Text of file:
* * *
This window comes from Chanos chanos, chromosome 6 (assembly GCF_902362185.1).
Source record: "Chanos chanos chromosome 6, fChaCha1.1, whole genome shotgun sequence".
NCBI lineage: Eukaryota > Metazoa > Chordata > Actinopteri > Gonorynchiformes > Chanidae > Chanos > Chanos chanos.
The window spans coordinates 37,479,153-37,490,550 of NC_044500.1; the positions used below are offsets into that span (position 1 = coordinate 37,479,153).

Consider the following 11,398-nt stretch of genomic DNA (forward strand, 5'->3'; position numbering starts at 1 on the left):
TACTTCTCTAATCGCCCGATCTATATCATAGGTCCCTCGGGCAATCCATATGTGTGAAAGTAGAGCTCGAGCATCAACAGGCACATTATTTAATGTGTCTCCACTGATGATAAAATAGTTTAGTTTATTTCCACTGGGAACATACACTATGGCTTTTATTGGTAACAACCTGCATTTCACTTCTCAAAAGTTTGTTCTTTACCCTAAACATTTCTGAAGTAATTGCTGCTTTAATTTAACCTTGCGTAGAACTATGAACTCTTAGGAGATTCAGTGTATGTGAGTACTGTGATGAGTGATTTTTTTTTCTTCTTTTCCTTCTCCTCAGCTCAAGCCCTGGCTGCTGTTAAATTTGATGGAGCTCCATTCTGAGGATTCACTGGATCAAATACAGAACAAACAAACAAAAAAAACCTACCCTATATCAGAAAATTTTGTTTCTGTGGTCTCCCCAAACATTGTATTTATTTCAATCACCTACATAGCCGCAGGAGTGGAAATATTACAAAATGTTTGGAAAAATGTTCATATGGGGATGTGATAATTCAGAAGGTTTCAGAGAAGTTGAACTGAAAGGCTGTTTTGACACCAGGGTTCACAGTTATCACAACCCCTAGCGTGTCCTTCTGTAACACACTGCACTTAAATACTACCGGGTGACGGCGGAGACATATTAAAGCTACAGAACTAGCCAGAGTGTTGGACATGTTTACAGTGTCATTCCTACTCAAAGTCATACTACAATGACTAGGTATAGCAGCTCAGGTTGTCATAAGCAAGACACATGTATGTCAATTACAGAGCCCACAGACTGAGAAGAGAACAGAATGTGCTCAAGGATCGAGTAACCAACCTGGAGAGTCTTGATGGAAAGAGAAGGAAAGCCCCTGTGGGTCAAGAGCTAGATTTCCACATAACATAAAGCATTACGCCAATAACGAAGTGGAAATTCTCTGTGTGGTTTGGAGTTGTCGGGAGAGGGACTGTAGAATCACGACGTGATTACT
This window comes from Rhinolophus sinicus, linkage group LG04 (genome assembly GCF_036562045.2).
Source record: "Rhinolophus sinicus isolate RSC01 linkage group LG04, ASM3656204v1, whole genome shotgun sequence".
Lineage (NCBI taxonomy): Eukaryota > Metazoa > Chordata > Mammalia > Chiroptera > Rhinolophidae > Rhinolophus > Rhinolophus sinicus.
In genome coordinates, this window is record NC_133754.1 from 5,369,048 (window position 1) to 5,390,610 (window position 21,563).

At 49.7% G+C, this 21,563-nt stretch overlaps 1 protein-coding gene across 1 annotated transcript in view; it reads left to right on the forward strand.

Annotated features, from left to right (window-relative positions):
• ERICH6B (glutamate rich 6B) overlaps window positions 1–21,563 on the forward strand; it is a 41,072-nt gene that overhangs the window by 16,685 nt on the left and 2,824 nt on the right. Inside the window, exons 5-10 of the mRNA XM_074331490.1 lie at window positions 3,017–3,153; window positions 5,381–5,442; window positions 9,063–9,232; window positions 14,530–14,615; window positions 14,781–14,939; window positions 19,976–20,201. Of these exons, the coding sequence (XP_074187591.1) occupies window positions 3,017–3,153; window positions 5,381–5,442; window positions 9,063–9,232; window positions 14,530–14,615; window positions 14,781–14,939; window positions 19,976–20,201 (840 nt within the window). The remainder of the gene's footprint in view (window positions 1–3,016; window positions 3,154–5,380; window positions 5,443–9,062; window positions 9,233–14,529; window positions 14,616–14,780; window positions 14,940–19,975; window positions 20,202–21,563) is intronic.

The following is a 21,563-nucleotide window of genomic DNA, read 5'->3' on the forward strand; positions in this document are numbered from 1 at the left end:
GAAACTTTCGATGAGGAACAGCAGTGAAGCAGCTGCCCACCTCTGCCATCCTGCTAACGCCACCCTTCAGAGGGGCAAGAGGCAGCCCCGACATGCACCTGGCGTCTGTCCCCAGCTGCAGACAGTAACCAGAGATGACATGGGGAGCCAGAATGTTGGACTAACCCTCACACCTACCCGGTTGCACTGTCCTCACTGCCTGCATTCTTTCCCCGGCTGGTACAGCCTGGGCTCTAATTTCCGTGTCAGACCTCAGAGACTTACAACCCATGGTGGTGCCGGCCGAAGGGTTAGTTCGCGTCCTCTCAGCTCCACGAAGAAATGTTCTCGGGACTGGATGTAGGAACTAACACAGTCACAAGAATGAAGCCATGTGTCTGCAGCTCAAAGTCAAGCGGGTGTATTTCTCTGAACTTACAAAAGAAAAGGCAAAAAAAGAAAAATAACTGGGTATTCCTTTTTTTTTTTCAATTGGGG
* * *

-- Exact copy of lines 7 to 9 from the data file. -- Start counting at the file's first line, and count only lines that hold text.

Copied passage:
This window comes from Rhinolophus sinicus, linkage group LG04 (genome assembly GCF_036562045.2).
Source record: "Rhinolophus sinicus isolate RSC01 linkage group LG04, ASM3656204v1, whole genome shotgun sequence".
Lineage (NCBI taxonomy): Eukaryota > Metazoa > Chordata > Mammalia > Chiroptera > Rhinolophidae > Rhinolophus > Rhinolophus sinicus.